Patients with symptomatic intestinal strictures and fistulas, proctocolectomy or total colectomy or bowel resection within 4 weeks of initiation of study medication were excluded. Patients with total parenteral nutrition, short bowel syndrome, positive stool laboratory results for enteric pathogens or antibiotic therapy for non-CD-related infections within 3 weeks prior to screening were excluded. Additionally, there were numerous medical history exclusion criteria not associated with CD. Anti-TNF therapy was prohibited within 8 weeks of baseline and anti-TNF agents other than CZP could not be used during the study. The use of any investigational agent was prohibited within 8 weeks of baseline and during the study.
The study design is shown in figure 1. After a screening period of 1 week, patients entered the 52-week treatment period and a 2-week follow-up period. CZP 400 mg subcutaneously was administered at weeks 0, 2 and 4 (induction dose) and then every 4 weeks until week 52. If neither a clinical response nor clinical remission were achieved by week 10, or if the clinical response was lost (clinician judgement) after week 10, the dose of CZP was escalated to 400 mg every 2 weeks. Steroids were continued for the first 10 weeks at stable dosage; after 10 weeks steroid taper was permitted. Study visits occurred at 2-week intervals from baseline to week 54. The CDAI was assessed for each patient at each visit.
Endoscopies were performed at baseline (week 0), after induction (week 10: primary endpoint) and at the end of the study (week 54). The endoscopist at the study site completed the CDEIS for each endoscopy. The CDEIS is a prospectively developed instrument that has been constructed to detect changes in endoscopic severity on the basis of characteristics of the ileocolonic mucosa.15 The extent of mucosal lesions was quantified on a visual analogue scale from 0 to 10 in five sections of the bowel: ileum, right colon, transverse colon, combined sigmoid and left colon, and rectum. In each segment the following items were recorded: surface of intestine affected by CD, surface of ulcerated intestine, presence of superficial ulcers, presence of deep ulcers and stenosis. CDEIS scores ranged from 0 to 44, with greater scores indicating greater endoscopic severity. During endoscopy, biopsies were taken from inflamed mucosa and histological activity was calculated using the scoring system for histological abnormalities in CD mucosal biopsy specimens.16
Safety evaluations included adverse events/serious adverse events, vital signs, physical examinations and clinical laboratory tests (haematology, biochemistry and urinalysis). The frequency, severity, nature and duration of adverse events were assessed and recorded at each study visit.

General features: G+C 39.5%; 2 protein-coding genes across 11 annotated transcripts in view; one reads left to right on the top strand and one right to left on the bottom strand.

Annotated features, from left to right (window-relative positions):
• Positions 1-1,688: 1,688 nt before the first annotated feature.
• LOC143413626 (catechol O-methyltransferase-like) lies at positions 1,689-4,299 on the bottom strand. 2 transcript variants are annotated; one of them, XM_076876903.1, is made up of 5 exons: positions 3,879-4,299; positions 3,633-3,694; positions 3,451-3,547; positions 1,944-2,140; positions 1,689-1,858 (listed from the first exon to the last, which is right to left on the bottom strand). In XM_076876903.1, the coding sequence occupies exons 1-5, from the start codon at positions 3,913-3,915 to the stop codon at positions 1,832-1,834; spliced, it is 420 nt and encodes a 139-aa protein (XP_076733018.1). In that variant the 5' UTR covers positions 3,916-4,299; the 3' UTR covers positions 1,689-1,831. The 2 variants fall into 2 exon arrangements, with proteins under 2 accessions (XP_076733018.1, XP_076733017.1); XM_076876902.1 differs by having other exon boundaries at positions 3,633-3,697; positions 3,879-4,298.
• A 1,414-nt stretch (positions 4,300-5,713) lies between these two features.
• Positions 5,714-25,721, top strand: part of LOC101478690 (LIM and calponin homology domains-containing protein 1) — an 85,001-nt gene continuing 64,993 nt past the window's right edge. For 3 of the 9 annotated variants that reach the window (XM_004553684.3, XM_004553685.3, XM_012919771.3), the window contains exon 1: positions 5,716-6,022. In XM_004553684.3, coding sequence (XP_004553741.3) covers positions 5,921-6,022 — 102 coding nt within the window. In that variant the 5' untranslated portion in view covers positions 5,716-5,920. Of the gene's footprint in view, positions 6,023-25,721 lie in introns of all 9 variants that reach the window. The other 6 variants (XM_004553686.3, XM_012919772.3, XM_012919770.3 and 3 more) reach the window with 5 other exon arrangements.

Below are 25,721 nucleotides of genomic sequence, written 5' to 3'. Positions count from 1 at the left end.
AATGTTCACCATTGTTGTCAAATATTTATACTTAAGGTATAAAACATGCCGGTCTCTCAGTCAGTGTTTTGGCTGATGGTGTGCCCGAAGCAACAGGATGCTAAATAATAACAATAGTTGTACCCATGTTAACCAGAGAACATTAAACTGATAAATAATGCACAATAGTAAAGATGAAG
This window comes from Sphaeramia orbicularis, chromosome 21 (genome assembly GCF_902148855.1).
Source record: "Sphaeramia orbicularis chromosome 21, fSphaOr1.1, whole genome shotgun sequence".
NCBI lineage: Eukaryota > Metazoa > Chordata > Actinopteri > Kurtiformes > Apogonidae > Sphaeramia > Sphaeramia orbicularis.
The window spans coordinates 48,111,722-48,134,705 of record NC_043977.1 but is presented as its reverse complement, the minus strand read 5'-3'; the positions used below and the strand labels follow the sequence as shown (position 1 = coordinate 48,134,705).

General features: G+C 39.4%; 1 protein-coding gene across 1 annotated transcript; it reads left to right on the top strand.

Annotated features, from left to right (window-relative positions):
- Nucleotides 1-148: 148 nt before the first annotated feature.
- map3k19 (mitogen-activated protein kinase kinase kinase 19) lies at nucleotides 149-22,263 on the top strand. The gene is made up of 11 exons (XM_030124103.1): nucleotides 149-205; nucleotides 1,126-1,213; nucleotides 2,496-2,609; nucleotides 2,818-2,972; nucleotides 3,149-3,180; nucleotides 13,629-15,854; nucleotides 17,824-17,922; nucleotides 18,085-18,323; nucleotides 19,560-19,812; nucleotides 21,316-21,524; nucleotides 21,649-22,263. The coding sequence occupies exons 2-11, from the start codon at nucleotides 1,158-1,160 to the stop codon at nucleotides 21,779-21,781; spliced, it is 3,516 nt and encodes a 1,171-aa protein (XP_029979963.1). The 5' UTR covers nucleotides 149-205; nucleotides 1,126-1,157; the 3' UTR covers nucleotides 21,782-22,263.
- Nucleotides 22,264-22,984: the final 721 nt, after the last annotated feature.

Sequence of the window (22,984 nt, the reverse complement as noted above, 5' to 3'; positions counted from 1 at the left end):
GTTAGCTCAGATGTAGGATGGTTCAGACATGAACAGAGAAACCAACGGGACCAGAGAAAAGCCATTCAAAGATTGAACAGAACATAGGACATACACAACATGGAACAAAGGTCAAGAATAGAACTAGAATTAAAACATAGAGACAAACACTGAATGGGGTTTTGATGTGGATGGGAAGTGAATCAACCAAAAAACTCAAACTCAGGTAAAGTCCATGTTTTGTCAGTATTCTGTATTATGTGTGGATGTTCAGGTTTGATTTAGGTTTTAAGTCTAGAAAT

Investigators were asked to record the baseline, week 10 and week 54 endoscopies. After completion of the study, a central reading of endoscopies was performed. This process, which was not pre-specified in the MUSIC protocol, was undertaken as a means of assessing the accuracy of the local readings. Four expert readers blinded to the local readings and study time points scored the recorded endoscopies. The readers worked in pairs; each pair was randomly assigned to perform CDEIS scoring of all of the recorded endoscopies belonging to half of the patient population. For each pair, the average of the two CDEIS scores was the assigned CDEIS score. For the purpose of evaluating overall improvement in ulcerations and determination of mucosal healing, in the case of discrepancies between the two readers regarding the presence and severity of ulcers, the worse result was taken into account. Patients gave separate informed consent for the use of their recorded videotapes before any central reading was performed.
The primary efficacy endpoint was mean change from baseline to week 10 in the CDEIS score. Main secondary endpoints were mean change in CDEIS score at week 54 relative to baseline; rates of endoscopic response, remission, complete remission, mucosal healing and proportion of patients with improvement of ulcerations at week 10 and week 54; maintenance of endoscopic effect at week 54 relative to week 10. Endoscopic response, remission and complete remission were defined in the Statistical Analysis Plan before any data analysis, according to the definitions of Mary et al,17 as follows: endoscopic response as a decrease in the CDEIS score of >5, endoscopic remission as a CDEIS score <6, complete endoscopic remission as a CDEIS score <3.17 Mucosal healing was defined as absence of ulceration. Improvement of ulcerations was defined by a change from deep ulcerations to superficial ulcerations or absence of ulcerations, or by a change from superficial ulcerations to absence of ulcerations between two visits. Maintenance of endoscopic effect was defined as the absence of change in mean CDEIS between week 10 and week 54 and, in addition, expressed through the proportions of patients with endoscopic improvement at week 54 among those with endoscopic improvement at week 10 and available endoscopy at week 54.